Maybe a trash cart will be the newest look for Halloween in Lawrence.
City commissioners on Tuesday took their largest step yet to create a trash system that mandates the use of city-issued carts instead of standard trash cans or bags.
Commissioners unanimously agreed to seek bids to purchase more than 20,000 trash carts, and said that if all goes well, the carts could be in place by the end of October.
But commissioners still have one major issue left to answer before finalizing the program: cost.
City staff members are recommending a system where trash rates stay the same for most residents and are reduced slightly for about 7,000 other households. But commissioners said they wanted to be presented with an option that would reduce rates for a larger number of customers, especially those customers who generate very little trash.
“I think we want to encourage smaller amounts of trash to be put out,” said City Commissioner Mike Amyx. “But I think we really have to create an incentive to do that.”
Commissioners at their weekly meeting said the cart system may allow them to create such an incentive. As proposed the cart system would offer three sizes of carts for households. A 65-gallon cart would be the standard size, a 90-gallon cart would be issued for larger producers, and a 35-gallon cart would be available for generators of small amounts of trash.
But under the current proposal, households that sign up for the 35-gallon cart will pay the same price as someone who has the 65-gallon cart.
Several residents told commissioners on Tuesday such an arrangement wasn’t fair.
“A reduced rate for reduced trash would be a useful slogan for the city to adopt,” said Bill Mitchell, a Lawrence resident who estimated his household sets out only about 5 gallons of trash per week.
Commissioners said they wanted to see a financial analysis of how the city could issue a discount for residents who use the smaller cart. Staff members said they would produce the analysis within the next two weeks, but also expressed concern about offering an immediate discount for the 35-gallon cart.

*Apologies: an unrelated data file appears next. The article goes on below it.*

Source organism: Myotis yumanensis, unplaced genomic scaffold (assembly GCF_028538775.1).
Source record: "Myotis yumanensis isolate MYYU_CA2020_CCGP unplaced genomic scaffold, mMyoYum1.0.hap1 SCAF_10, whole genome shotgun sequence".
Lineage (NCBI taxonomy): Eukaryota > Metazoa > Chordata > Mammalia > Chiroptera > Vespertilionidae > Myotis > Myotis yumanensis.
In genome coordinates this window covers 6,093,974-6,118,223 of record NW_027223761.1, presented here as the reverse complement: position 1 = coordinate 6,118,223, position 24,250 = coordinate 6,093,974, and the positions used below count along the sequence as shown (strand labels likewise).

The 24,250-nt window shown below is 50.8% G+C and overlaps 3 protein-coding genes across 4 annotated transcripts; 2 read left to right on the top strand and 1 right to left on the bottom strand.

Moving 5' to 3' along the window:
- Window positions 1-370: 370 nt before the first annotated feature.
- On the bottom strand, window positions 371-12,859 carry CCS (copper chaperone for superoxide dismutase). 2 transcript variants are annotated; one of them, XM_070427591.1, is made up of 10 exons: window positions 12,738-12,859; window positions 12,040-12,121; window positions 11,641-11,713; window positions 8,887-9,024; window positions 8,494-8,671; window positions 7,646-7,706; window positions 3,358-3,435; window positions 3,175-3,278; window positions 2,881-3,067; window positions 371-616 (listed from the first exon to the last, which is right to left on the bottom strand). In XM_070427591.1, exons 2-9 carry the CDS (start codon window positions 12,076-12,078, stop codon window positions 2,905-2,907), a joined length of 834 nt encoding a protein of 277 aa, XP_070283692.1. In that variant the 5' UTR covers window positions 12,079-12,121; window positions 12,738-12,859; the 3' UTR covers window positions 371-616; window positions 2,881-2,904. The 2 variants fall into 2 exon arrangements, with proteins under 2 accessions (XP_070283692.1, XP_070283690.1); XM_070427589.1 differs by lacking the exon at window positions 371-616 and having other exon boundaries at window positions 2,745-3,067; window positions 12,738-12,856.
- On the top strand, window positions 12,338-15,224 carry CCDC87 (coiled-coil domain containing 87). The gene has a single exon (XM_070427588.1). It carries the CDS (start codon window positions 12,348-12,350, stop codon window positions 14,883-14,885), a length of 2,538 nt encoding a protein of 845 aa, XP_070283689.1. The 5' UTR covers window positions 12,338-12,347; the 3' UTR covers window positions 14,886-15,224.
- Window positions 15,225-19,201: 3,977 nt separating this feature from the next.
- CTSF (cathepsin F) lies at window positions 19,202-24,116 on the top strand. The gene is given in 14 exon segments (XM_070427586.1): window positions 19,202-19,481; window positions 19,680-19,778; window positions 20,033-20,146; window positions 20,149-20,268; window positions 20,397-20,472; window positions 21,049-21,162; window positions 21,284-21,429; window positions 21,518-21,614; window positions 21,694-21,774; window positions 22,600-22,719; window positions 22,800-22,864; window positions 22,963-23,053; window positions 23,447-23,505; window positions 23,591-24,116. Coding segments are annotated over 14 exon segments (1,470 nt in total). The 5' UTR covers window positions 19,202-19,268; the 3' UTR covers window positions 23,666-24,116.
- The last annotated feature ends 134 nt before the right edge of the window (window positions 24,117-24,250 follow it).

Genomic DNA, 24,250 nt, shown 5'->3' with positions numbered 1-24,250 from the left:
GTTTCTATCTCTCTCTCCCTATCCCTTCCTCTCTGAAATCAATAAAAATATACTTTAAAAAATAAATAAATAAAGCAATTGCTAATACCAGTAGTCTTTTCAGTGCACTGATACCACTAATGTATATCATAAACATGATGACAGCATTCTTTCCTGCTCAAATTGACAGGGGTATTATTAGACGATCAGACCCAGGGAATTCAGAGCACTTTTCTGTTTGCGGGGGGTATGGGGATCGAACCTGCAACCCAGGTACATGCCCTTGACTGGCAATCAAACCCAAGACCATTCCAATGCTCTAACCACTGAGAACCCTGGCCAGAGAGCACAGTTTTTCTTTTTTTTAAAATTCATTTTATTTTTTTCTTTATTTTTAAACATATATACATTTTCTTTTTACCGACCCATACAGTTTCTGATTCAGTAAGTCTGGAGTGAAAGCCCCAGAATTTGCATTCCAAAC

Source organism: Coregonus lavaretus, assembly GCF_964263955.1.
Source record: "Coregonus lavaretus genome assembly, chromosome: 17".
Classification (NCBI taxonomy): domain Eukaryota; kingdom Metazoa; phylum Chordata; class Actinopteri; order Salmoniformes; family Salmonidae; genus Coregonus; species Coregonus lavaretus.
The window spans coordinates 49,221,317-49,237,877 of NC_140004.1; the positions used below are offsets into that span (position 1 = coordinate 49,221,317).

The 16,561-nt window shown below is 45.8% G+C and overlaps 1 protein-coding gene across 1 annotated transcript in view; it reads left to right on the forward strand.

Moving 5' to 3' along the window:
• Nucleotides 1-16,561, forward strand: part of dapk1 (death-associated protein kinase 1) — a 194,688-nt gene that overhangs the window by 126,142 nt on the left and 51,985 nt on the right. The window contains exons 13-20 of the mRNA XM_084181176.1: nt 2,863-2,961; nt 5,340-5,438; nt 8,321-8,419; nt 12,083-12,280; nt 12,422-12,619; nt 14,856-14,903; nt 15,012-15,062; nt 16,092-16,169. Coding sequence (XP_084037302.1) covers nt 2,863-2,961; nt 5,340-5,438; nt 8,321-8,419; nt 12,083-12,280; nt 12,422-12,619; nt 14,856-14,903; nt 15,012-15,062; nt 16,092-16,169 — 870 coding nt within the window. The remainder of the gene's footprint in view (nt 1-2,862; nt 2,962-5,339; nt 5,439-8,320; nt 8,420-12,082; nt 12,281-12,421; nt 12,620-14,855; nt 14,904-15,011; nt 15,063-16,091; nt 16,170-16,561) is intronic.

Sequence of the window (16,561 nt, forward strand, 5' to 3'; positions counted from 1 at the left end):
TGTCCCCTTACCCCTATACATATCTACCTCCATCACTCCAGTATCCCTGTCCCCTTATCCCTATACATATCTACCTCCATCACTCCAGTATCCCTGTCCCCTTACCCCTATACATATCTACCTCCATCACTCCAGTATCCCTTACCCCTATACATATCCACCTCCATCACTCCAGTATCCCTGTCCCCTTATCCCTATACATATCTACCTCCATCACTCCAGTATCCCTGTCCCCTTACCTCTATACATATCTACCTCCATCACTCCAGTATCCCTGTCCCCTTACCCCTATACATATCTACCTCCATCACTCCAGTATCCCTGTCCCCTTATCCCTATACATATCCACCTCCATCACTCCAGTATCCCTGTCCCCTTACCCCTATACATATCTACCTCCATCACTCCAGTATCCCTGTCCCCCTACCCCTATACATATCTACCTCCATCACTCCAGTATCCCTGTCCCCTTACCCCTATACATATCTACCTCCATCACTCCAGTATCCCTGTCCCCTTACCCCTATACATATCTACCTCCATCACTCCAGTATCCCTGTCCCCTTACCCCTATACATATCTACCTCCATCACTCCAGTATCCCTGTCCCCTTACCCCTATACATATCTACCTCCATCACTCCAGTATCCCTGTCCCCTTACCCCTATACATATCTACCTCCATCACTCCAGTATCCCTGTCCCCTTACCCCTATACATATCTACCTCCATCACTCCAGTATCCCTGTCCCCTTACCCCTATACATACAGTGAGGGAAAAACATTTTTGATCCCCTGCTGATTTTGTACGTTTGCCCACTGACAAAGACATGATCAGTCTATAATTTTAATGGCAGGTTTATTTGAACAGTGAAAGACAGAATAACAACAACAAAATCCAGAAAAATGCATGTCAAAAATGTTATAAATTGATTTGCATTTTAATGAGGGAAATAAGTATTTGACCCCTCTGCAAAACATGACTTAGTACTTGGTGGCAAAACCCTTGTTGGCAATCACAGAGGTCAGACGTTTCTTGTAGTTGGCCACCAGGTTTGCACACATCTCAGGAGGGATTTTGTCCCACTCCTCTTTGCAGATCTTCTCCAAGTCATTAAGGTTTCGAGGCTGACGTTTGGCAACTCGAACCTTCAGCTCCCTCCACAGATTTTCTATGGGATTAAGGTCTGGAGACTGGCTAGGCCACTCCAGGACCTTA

Tammy Bennett, assistant director of public works, told commissioners a discount may cause many people to choose the 35-gallon cart when the amount of trash they generate is more suitable for a 65- or 90-gallon cart. The result could be, she said, large numbers of trash bags left beside the new carts. The city is trying to eliminate people using cans or bags for their trash because it makes it difficult for the city to use automated trucks, which the city says will reduce worker compensation costs and make the system more efficient.
Under the staff-recommended plan, about 7,000 households that currently rent a cart from the city would see their monthly trash rate decline. Here’s how:
• Households that currently rent a 65-gallon cart from the city pay a $1.50-per-month fee for the cart. Under the proposed system that monthly fee would be eliminated.
• Households that currently rent a 90-gallon cart from the city pay a $2-per-month fee for the cart. Under the proposed system that fee would be reduced to $1 per month.
Commissioners did hear from one member of the public who urged the city to put the cart plan on hold and instead study whether the city ought to turn the trash system over to a private operator.
“I think you are getting the cart before the horse here,” said Jim Mullins, a Lawrence resident and a field director for Americans for Prosperity.
Commissioners on Tuesday did not have any discussion about privatizing the city trash service.
In other news, commissioners did discuss creating a curbside recycling system. Commissioners on a 5-0 vote approved a “resolution of intent” that formally declares the city will study options for a citywide curbside recycling program.
But commissioners did not discuss any of the major details related to a curbside program, and also noted the resolution does not commit the city to start a curbside program. But the resolution does give staff members the authority to spend the next 90 days working on a request for proposals that could be sent to private companies interested in operating a citywide curbside recycling system.